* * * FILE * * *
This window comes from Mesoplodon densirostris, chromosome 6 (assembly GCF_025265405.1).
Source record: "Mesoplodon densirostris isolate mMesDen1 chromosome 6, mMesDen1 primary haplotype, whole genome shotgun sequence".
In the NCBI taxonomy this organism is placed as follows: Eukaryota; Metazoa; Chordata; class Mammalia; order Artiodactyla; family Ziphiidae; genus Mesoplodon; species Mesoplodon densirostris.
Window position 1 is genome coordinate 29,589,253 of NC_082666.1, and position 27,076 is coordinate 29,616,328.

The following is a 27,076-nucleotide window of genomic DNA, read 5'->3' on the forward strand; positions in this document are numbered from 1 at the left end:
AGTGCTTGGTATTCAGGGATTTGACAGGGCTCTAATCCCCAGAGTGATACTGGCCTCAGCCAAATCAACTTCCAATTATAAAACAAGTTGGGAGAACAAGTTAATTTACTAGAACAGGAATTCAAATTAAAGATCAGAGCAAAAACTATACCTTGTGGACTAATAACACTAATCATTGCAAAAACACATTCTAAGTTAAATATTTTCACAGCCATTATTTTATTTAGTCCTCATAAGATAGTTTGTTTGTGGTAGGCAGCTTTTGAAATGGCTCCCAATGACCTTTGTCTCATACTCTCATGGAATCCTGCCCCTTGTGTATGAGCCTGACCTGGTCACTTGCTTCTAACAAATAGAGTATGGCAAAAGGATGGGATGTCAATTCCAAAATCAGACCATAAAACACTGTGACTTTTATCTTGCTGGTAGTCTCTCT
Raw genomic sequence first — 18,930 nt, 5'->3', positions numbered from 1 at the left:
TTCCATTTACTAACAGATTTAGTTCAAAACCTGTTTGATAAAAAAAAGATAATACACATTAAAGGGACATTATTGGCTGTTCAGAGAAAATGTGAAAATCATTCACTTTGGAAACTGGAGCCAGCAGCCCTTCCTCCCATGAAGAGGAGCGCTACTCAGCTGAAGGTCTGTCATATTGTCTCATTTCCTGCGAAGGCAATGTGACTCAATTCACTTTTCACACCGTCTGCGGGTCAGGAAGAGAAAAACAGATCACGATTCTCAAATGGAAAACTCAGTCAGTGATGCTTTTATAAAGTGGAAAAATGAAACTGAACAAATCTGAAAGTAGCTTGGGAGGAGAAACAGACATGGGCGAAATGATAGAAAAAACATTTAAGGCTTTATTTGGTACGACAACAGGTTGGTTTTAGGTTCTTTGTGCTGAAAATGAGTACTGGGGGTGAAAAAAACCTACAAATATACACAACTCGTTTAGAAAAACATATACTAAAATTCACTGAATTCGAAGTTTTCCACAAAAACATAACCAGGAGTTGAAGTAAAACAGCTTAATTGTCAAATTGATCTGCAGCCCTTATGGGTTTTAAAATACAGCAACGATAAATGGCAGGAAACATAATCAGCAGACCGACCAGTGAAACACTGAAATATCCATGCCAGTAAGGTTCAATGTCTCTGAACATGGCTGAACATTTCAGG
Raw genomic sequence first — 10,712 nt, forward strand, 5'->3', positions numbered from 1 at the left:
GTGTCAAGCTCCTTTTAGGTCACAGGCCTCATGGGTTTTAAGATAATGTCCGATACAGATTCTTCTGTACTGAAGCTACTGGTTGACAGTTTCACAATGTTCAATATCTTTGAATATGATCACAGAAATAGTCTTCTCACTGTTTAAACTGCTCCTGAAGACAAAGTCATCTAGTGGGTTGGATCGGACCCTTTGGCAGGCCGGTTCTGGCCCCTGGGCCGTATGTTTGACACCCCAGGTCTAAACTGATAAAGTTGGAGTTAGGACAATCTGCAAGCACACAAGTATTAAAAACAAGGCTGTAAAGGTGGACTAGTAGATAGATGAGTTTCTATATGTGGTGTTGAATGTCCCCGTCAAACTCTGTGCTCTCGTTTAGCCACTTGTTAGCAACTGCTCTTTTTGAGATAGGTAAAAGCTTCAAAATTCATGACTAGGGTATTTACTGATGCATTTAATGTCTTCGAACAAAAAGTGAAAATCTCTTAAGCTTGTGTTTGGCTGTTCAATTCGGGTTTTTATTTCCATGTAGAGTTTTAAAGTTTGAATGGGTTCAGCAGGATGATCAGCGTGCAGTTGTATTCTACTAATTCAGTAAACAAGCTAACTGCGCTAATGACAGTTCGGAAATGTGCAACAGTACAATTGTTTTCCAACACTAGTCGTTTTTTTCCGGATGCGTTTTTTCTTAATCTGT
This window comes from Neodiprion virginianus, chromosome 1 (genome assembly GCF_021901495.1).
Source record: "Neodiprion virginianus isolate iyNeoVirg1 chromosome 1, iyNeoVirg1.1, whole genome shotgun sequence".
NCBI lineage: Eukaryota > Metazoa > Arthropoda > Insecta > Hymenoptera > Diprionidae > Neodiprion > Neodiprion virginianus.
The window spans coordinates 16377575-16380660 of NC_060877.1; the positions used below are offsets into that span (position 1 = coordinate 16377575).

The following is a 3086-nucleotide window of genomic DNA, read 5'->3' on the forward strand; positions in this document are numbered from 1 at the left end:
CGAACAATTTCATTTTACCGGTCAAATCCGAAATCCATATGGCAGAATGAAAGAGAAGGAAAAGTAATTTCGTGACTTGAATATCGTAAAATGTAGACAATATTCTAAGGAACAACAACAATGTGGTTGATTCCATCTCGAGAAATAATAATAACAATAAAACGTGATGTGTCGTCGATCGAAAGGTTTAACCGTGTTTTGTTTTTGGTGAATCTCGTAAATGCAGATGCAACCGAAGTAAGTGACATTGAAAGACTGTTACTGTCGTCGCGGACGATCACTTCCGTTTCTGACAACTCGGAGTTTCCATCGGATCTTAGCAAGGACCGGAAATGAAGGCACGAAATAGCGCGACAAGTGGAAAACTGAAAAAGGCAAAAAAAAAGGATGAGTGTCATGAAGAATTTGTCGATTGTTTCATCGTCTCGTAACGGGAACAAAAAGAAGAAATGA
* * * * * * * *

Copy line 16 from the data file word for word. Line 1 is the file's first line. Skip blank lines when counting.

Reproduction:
CGAACAATTTCATTTTACCGGTCAAATCCGAAATCCATATGGCAGAATGAAAGAGAAGGAAAAGTAATTTCGTGACTTGAATATCGTAAAATGTAGACAATATTCTAAGGAACAACAACAATGTGGTTGATTCCATCTCGAGAAATAATAATAACAATAAAACGTGATGTGTCGTCGATCGAAAGGTTTAACCGTGTTTTGTTTTTGGTGAATCTCGTAAATGCAGATGCAACCGAAGTAAGTGACATTGAAAGACTGTTACTGTCGTCGCGGACGATCACTTCCGTTTCTGACAACTCGGAGTTTCCATCGGATCTTAGCAAGGACCGGAAATGAAGGCACGAAATAGCGCGACAAGTGGAAAACTGAAAAAGGCAAAAAAAAAGGATGAGTGTCATGAAGAATTTGTCGATTGTTTCATCGTCTCGTAACGGGAACAAAAAGAAGAAATGA